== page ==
ACCA: The principles and practices of taxation of companies explained in reboot to 2014’s initial guidance
Given the changes in the global economy in the last five years, ACCA today updates its report Global policy on taxation of companies: principles and practices – reiterating that in a globalised business environment, it’s undesirable and potentially counterproductive for any one country to go its own way, changing its tax laws unilaterally.
The report was originally published in 2014, to offer broad views about the issues being discussed around global taxation, with the aim of bringing structure and consistency to the debate.
Covering company taxation, rather than personal tax, this report also looks further ahead to how the tax landscape might unfold in the future. It also identifies features of a ‘good’ tax system and frames principles that ACCA aims to follow in its approach to policy on corporate tax matters.
Jason Piper, Policy lead, Tax and Business Law at ACCA says: ‘Our updated paper revisits the context within which the policy sits, as the global economy has moved on, but reiterates our policy positions, which we believe have stood the test of time.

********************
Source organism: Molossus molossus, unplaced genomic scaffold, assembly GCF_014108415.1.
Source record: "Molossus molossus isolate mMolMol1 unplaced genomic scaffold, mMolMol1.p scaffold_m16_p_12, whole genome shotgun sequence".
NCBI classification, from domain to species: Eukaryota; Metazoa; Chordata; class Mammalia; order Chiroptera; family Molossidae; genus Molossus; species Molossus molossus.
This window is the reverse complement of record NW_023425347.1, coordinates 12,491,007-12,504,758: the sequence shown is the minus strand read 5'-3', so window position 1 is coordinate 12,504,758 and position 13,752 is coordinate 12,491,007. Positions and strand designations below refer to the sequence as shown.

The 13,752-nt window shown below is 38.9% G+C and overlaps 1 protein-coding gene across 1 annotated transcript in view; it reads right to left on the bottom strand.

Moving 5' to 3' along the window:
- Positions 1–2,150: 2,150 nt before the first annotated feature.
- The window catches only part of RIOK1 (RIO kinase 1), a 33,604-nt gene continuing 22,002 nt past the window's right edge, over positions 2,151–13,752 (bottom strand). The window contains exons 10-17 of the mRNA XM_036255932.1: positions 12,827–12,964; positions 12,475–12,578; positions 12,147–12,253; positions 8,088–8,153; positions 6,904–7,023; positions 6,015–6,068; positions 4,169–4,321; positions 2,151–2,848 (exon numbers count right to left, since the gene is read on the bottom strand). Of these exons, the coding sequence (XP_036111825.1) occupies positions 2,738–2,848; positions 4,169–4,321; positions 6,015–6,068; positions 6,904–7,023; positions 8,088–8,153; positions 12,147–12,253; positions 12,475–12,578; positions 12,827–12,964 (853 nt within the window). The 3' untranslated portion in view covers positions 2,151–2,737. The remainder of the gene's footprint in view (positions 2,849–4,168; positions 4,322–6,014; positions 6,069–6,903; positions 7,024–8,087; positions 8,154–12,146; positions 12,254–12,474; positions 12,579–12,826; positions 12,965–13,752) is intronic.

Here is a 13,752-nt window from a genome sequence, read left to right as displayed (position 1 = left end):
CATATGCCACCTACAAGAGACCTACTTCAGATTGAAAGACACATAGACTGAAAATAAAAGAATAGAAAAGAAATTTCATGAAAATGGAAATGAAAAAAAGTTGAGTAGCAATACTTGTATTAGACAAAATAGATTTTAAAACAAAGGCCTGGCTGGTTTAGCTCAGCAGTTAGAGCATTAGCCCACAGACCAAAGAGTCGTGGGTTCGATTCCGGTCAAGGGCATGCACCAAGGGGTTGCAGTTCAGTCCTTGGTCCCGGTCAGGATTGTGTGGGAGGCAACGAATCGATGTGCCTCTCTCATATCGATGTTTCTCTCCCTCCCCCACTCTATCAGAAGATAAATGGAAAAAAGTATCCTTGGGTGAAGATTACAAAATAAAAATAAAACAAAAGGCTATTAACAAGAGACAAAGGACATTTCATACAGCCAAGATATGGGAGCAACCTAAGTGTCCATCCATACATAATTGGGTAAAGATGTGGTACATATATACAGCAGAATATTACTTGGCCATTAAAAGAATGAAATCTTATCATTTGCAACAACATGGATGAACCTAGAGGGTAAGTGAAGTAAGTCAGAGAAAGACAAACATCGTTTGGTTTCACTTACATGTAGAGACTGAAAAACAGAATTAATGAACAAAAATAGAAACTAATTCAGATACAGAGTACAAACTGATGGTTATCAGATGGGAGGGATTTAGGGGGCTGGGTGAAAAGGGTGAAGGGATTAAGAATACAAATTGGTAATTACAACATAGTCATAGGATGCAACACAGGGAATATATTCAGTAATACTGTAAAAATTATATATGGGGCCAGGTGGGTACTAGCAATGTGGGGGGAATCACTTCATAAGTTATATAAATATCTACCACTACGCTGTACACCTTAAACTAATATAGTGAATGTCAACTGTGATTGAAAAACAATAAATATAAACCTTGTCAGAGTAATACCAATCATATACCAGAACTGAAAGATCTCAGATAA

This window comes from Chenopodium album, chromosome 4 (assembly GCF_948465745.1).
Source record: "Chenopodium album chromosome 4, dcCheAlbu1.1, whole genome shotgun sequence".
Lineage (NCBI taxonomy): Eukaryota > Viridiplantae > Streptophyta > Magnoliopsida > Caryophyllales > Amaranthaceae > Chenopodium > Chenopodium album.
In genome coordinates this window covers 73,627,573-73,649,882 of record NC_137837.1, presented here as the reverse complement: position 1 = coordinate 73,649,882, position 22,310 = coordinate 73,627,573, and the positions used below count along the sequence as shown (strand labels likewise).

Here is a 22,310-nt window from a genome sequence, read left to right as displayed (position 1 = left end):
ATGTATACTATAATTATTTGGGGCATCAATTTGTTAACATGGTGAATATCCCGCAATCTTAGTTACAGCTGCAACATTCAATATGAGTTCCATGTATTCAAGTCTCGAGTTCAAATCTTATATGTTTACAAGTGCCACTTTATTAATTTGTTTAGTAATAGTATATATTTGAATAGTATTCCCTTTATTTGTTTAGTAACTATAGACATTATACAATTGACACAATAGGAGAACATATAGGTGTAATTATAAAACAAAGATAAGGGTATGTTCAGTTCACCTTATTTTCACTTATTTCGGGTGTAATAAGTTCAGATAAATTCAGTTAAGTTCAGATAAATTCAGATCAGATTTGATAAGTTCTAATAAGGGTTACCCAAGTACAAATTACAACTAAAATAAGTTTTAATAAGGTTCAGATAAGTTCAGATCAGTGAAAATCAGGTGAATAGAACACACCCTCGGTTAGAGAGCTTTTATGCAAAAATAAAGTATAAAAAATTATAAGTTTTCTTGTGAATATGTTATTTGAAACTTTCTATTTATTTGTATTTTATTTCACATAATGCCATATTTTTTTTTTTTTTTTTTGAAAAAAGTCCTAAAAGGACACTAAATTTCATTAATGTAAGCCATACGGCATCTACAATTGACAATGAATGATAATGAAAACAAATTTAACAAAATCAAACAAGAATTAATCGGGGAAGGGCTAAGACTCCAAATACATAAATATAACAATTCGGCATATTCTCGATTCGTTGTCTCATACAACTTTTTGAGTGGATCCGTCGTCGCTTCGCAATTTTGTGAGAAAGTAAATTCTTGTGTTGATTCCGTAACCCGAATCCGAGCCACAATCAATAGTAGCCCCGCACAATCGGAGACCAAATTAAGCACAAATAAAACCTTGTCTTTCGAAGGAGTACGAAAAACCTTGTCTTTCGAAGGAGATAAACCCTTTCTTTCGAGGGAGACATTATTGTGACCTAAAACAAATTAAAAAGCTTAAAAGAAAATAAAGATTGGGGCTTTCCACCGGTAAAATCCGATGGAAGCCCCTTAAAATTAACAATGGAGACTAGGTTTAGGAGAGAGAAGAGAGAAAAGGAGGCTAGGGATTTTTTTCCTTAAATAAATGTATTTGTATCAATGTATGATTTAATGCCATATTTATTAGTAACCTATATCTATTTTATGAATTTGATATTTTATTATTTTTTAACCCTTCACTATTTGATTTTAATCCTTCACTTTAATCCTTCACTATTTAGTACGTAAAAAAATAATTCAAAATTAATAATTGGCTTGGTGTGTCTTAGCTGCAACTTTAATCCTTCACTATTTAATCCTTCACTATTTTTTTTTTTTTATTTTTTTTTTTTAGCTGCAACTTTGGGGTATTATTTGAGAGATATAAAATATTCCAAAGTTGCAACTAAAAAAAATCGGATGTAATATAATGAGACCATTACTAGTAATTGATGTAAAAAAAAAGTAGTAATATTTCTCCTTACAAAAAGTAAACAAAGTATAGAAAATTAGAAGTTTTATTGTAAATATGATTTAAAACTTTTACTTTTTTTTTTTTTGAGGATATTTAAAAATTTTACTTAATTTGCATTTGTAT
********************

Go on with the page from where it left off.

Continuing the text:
‘As we approach 2020, we believe that coordinated efforts should be made internationally to ensure that tax systems keep pace with changes in the way that business is conducted, capturing the substance of economic activity in the calculation of liability to tax. ACCA supports and is directly involved in the efforts being made at G20 / OECD level to achieve this global reform.’
ACCA offers recommendations for companies, policymakers and those working as tax advisers, including:
For the company or corporate decision maker
ACCA believes companies should not, in principle, pursue aggressive tax avoidance – which means completely artificial arrangements that have no clear purpose other than to avoid tax by complicated schemes.
Companies have a commercial imperative, but ACCA believes that they also have a wider responsibility to be good corporate citizens. Companies need to consider the wider impacts of their tax policies and recognise that some approaches to tax will be seen by some people as unethical even if they are legal.
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